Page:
The story of a 30-day winter exploration through California’s Sierra Nevada mountain range

Day 16: Yosemite — Nature’s most precious mountain mansion

benje williams
My First Winter in the Sierra
11 min readDec 1, 2022


At first, I think the eruption is a gunshot. An explosion. A semi-truck collision. But it’s the middle of the night. What could possibly be this loud? Then I recognize the unmistakable cry of the wind, like an unleashed floodgate, an invisible chariot of horses, galloping across the moonlit forest canopy. The ponderosa pine needles are quivering. The incense cedar branches are shuddering. The sugar pine cones are thumping to the soft ground. The cover on my tent is ripped into the air and thrown against my car.

Another explosion, this one louder, possibly closer. This too shall pass, I think. But it doesn’t. Instead, the wind slaps the side of my tent into suspended bewilderment every time I’m about to fall back asleep. Retreat to the car or wake up 200 feet in the air? I retreat to the car. But not before tying the tent to the picnic table, throwing as much extra weight into it as possible, and praying everything will be there in the morning. Including my laptop and my passport — the thought comes to me slowly, and without the strength to get out of the car and rescue them.

Miraculously, it’s all there in the morning. Including the chariots of wind, which haven’t retreated. And when I pull up to the Yosemite front gate, the electronic sign says PARK CLOSED FOR WIND.

“This park never closes, especially not for this shit. It’s barely even windy,” the guy in a red muscle tee says, standing in front of the closed visitor center. I nod my head, like I come here all the time. He looks at me and I glance out at his car, which is from Maryland, parked next to mine, which is from New York.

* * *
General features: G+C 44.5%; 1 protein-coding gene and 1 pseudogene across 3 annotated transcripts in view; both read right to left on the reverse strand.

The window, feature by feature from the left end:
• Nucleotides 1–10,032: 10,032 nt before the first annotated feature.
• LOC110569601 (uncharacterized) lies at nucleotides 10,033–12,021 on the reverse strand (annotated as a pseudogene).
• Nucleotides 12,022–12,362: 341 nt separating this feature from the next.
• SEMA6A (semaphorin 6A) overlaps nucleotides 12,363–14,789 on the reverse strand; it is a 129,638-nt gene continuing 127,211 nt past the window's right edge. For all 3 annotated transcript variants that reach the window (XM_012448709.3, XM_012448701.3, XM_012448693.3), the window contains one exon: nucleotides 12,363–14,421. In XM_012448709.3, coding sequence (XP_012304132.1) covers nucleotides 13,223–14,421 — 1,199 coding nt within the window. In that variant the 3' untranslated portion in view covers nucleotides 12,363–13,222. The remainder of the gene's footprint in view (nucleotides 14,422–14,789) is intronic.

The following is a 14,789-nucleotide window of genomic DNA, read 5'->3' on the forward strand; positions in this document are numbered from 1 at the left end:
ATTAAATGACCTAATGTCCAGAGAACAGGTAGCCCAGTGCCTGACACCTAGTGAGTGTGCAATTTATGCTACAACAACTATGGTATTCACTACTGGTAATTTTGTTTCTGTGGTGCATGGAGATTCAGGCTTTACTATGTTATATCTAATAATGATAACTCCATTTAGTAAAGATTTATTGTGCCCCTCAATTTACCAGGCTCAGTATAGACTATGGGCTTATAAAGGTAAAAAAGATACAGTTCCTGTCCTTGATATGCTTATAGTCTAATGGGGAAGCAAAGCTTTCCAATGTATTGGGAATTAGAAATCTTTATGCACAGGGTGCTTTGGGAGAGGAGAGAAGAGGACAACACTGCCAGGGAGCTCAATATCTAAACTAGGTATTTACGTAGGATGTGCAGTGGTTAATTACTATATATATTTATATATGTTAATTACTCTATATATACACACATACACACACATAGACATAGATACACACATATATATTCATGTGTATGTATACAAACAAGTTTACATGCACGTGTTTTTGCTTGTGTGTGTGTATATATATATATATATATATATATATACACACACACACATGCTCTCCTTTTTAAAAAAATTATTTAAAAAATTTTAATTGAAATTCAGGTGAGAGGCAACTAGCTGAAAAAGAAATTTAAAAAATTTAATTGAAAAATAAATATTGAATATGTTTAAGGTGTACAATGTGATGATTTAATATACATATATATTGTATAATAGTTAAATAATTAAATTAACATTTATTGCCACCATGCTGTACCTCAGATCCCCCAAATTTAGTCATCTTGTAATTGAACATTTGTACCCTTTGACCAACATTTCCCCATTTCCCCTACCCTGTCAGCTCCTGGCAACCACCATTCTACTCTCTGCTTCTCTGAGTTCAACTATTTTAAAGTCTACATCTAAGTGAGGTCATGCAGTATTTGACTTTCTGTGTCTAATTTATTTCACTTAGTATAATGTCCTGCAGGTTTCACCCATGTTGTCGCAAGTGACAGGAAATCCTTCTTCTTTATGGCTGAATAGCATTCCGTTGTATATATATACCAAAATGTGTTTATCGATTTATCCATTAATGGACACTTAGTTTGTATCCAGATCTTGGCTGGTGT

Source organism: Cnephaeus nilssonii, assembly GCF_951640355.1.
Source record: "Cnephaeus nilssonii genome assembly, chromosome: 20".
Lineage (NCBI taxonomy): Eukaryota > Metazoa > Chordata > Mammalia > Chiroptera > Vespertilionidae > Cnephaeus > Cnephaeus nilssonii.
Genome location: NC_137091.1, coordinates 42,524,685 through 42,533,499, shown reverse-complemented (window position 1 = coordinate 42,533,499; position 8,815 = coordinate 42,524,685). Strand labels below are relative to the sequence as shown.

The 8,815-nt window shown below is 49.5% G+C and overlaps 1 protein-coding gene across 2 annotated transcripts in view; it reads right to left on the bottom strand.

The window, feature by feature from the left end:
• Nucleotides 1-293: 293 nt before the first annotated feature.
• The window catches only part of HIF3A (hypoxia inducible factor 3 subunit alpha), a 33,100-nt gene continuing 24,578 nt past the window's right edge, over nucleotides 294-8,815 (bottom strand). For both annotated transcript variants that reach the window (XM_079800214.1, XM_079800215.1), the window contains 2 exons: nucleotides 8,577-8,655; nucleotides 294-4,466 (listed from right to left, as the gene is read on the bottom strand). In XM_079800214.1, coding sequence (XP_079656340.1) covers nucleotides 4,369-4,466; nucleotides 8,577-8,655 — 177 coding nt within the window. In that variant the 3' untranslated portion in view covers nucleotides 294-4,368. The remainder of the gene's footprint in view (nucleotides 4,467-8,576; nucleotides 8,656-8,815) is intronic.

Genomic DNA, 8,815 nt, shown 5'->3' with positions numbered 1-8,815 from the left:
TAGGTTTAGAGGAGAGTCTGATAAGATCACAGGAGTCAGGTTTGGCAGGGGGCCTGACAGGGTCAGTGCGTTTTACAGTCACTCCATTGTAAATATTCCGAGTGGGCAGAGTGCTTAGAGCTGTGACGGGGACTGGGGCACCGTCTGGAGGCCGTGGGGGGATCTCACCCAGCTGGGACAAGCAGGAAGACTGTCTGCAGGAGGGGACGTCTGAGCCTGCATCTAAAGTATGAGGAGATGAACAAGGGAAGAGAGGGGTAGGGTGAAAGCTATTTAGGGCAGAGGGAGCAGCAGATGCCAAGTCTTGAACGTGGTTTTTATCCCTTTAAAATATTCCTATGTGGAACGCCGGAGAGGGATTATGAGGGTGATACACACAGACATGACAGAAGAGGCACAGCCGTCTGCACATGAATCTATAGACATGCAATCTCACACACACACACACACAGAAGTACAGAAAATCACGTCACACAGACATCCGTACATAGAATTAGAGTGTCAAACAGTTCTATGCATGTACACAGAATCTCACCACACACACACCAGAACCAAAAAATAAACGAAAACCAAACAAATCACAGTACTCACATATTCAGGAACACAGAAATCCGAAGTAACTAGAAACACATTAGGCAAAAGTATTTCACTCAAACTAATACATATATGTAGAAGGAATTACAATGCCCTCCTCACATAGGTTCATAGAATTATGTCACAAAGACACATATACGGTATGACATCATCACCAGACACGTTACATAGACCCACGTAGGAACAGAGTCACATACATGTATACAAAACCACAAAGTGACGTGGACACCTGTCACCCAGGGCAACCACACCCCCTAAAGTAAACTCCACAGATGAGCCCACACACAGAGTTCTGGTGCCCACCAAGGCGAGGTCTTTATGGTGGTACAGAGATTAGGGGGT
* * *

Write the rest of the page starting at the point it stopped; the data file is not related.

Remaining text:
“I mean, guys, I came all the way from Philly,” a dude smoking a cigarette with his brother says. “What do you want me to do, just drive home and come back tomorrow?” I’m laughing but only because I don’t know what else to say.

I ask him about the explosions but he doesn’t know either. It might be trees, he says, but I’ve heard trees falling before, I say, and they didn’t sound like that. Violent. Angry.

The Philly brothers decide they’re going to kill some time and try the park again later. “It’s supposed to stop by 10,” red muscle tee says.

I drive around, trying a different entrance on the side of the park, leading to Hetch Hetchy. But the gate is sealed and the black and white sign says ROAD CLOSED. I retreat to a hiking trail I saw outside of the main Yosemite gate. It’s inside the Stanislaus National Forest, which is a 900,000 acre landscape that’s managed, like all of the 150-plus national forests, by the US Forest Service, and, therefore, not under the same weather restrictions as the National Park.